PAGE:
Author(s): Tesdell Diana
Now joining Everyman's Library--the most extensive and distinguished collectible library of the world's greatest works--is an appealing new collection in a small Pocket Classics format, perfect for gift giving and reading pleasure.
Dog Stories "rounds up a pack of vivid and colorful stories about man's best friend by a wide range of great writers, from Mark Twain and Anton Chekhov to Patricia Highsmith and Jonathan Lethem.
The richly drawn and unforgettable canines gathered here include Rudyard Kipling's heroically faithful "Garm," Bret Harte's irrepressible scoundrel of a "Yellow Dog," and the aggressively affectionate three-legged pit bull Ava, who lives in an apartment building for dogs in Jonathan Lethem's "Ava's Apartment." Here are stories that touchingly illuminate the dog's role in the emotional lives of humans, such as Tobias Wolff's "Her Dog," in which a widower shares his grief for his wife with her grieving pet. Here, too, are humorous glimpses of the canine point of view, from O. Henry's tale of a dissatisfied lapdog's escape to P. G. Wodehouse's cheerfully naive watchdog who simply wants everybody to get along. These writers and others--Ray Bradbury, Doris Lessing, Thomas McGuane, Rick Bass, James Salter, and Penelope Lively among them--offer imaginative, lyrical, and empathetic portraits of humanity's most devoted companion.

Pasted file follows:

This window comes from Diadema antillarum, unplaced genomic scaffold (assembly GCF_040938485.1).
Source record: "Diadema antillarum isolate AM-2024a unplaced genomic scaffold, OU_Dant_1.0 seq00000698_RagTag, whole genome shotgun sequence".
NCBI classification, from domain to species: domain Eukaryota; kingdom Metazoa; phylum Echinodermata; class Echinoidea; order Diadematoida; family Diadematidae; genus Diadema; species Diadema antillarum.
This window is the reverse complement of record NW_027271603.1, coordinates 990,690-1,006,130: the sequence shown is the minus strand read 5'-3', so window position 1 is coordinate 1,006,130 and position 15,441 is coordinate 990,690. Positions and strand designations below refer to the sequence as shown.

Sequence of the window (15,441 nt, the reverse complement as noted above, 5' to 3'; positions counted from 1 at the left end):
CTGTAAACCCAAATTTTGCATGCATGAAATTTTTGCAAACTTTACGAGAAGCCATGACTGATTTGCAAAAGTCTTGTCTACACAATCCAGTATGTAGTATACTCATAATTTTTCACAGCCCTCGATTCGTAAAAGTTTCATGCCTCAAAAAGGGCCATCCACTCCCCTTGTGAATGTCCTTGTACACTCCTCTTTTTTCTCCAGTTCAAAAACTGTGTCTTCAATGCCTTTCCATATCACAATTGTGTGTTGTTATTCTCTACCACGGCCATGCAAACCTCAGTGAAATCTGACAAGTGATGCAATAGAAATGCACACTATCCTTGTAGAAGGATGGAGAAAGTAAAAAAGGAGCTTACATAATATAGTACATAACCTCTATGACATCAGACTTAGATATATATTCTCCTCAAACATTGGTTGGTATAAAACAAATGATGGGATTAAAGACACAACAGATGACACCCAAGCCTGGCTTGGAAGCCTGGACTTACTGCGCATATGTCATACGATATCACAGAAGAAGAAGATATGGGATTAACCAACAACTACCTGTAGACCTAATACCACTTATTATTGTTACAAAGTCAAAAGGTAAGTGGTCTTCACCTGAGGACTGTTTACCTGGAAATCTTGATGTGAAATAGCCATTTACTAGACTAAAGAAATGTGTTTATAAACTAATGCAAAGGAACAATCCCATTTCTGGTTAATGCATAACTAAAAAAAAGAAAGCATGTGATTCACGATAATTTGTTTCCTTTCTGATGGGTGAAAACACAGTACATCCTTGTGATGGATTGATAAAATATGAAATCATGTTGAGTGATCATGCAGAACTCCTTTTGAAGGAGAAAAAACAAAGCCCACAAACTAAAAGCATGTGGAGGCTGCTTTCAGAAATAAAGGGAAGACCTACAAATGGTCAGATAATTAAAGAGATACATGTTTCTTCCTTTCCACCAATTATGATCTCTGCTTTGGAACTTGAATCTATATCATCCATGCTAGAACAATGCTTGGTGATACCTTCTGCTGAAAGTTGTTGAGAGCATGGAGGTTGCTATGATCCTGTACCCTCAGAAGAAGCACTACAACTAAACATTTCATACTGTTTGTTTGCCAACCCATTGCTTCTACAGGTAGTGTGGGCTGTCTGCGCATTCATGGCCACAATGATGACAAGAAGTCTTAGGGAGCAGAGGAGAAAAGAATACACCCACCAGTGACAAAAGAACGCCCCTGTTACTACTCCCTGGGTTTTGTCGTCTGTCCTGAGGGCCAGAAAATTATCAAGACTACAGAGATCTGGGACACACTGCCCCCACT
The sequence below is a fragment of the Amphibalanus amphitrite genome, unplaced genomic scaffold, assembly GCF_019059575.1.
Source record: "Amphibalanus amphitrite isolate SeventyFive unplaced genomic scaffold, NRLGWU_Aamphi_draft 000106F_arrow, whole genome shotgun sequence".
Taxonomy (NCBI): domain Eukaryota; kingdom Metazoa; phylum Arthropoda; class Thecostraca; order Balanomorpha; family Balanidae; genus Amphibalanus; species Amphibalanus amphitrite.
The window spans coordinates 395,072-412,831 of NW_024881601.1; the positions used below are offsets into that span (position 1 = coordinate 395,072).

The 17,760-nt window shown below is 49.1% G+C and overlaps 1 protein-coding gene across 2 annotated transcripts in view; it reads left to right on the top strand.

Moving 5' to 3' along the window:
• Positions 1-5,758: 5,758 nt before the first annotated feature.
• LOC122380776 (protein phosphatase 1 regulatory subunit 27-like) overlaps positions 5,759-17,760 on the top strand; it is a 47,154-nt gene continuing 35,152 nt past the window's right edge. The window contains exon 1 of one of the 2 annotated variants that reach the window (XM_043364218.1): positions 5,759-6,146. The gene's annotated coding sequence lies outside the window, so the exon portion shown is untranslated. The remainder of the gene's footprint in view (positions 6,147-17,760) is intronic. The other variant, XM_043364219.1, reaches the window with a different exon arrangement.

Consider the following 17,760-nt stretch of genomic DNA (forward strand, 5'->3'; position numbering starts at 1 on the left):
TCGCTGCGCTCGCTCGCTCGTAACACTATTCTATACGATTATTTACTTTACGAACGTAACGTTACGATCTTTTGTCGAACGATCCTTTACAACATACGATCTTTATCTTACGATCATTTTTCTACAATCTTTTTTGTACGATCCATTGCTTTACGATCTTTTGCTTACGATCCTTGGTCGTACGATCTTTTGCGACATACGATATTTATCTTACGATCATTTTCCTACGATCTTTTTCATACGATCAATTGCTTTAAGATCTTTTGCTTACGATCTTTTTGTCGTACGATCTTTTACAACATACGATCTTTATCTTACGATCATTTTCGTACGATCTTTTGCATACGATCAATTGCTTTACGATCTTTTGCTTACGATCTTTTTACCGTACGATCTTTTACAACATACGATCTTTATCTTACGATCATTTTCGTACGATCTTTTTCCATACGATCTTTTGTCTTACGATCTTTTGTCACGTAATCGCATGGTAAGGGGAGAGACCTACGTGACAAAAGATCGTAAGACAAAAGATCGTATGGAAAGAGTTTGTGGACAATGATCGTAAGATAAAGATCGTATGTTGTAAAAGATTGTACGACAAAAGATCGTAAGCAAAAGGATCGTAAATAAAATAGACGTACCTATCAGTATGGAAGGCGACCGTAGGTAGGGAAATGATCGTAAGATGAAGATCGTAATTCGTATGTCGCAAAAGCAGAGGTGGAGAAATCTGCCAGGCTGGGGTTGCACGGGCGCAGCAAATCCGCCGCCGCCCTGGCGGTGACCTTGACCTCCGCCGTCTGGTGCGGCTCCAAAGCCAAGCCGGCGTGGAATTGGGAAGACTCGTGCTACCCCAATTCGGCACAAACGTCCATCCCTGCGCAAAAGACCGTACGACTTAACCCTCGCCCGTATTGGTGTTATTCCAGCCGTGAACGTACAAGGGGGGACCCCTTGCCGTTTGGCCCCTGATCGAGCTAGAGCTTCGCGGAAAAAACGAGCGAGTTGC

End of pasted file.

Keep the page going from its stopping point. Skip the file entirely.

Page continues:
"Twenty tales of man and devoted beast, from James Thurber's 'Josephine Has Her Day, ' in which a persnickety couple come to see their mutt's overpowering attraction, to Tobias Wolff's 'Her Dog, ' Lydia Millet's 'Sir Henry' and Rudyard Kipling's 'Garm, ' possibly one of the greatest love stories ever told--about the bond between a soldier and his dog." -"The New York Times"
"An entertaining pack of canine-themed short stories ranging from the 19th century to the present day. . . . Editor Tesdell takes pains to avoid the hoariest doggie cliches. . . . A charming assortment of stories that give the species the respect it deserves." -"Kirkus Reviews
""Enjoyable. . . . With some exceptions, the dogs in these stories show human beings to disadvantage."" --Boston Globe"